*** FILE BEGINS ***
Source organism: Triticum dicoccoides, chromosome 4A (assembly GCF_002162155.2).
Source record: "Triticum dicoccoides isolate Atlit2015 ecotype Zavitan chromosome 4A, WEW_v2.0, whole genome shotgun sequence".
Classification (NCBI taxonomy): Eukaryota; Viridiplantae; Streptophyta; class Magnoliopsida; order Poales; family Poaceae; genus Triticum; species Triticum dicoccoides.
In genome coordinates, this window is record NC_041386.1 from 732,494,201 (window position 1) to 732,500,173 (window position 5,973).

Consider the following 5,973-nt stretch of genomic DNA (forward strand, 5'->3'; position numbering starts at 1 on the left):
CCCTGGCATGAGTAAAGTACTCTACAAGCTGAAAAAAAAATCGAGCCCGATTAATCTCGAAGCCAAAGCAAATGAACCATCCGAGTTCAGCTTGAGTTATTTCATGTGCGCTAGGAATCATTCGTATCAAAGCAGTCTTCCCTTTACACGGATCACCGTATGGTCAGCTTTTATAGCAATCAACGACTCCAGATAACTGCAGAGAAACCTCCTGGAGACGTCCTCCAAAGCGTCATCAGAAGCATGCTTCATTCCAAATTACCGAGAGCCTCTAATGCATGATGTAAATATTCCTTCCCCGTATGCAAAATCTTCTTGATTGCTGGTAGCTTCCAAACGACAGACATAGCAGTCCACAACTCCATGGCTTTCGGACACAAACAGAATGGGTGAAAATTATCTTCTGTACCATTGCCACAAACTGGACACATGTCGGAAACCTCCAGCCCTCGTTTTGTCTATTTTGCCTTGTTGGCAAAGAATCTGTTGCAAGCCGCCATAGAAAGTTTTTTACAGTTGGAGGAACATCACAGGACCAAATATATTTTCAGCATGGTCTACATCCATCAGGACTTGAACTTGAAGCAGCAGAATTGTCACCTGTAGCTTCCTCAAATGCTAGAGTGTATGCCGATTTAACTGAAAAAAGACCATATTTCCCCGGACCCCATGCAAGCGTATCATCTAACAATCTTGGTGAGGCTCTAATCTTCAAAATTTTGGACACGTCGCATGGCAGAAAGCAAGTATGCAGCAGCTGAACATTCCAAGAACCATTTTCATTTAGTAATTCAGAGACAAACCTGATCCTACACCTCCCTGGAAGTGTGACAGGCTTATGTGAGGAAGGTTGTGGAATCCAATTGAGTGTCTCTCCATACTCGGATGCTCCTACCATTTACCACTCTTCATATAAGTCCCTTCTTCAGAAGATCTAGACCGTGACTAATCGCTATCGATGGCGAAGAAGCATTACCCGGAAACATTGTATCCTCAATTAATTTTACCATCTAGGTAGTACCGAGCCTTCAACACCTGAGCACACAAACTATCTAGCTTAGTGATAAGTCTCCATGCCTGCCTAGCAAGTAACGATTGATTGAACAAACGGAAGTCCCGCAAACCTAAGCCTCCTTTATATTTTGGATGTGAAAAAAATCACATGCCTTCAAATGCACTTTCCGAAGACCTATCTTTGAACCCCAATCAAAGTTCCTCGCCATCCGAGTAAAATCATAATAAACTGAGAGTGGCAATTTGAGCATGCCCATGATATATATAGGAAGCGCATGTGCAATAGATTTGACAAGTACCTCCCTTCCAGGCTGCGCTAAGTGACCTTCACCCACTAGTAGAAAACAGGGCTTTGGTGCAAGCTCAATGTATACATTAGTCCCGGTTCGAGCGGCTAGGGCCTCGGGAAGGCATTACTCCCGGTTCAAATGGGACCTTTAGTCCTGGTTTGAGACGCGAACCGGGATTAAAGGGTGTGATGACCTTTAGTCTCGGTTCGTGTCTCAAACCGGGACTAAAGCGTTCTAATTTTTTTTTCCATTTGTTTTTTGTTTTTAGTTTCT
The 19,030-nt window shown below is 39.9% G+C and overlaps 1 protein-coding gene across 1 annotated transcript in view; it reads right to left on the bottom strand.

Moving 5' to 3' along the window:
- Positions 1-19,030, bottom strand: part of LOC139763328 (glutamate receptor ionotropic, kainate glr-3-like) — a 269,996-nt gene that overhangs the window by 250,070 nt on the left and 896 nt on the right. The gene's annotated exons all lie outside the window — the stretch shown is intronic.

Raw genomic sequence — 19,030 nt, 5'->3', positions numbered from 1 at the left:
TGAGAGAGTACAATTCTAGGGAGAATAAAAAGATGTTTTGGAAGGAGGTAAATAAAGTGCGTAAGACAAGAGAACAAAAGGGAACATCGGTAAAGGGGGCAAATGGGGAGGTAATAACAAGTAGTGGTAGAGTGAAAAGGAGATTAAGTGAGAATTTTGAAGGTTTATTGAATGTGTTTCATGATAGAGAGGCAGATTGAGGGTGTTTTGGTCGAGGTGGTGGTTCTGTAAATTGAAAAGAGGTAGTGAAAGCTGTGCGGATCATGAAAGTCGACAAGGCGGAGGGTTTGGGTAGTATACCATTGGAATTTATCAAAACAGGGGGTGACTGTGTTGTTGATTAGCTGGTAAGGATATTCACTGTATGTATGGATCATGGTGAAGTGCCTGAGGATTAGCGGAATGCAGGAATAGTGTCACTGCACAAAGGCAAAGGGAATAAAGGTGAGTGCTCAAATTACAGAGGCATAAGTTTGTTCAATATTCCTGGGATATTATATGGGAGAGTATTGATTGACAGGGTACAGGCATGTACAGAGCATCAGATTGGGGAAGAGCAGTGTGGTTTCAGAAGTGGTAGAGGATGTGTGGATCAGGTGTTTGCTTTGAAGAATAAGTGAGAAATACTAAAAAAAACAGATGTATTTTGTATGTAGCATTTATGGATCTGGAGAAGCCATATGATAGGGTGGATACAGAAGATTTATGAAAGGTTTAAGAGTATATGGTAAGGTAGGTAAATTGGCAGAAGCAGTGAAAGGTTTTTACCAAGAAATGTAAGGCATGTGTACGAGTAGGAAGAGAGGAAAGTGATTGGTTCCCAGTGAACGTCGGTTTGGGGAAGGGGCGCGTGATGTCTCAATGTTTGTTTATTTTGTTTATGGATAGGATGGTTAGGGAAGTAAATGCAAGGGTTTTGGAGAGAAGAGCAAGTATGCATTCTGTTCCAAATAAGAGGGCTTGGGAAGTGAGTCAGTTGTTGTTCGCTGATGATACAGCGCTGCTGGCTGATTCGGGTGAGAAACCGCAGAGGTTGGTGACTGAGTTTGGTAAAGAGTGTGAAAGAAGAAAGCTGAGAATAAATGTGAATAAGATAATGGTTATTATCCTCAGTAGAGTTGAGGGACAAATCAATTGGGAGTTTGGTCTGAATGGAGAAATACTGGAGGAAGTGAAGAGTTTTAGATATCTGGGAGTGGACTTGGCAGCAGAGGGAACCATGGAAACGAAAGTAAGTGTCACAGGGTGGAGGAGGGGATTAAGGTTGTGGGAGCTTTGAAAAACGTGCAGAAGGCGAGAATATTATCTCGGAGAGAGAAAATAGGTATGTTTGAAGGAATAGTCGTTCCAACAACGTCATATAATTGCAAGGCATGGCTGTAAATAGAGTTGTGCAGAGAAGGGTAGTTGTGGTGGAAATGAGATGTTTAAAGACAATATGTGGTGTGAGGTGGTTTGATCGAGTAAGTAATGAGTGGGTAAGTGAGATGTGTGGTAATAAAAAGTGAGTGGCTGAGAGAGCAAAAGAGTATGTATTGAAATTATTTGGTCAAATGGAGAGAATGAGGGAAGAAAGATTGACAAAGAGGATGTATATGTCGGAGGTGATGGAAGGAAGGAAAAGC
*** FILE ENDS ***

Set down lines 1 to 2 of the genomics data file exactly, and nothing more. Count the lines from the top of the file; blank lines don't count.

Source organism: Triticum dicoccoides, chromosome 4A (assembly GCF_002162155.2).
Source record: "Triticum dicoccoides isolate Atlit2015 ecotype Zavitan chromosome 4A, WEW_v2.0, whole genome shotgun sequence".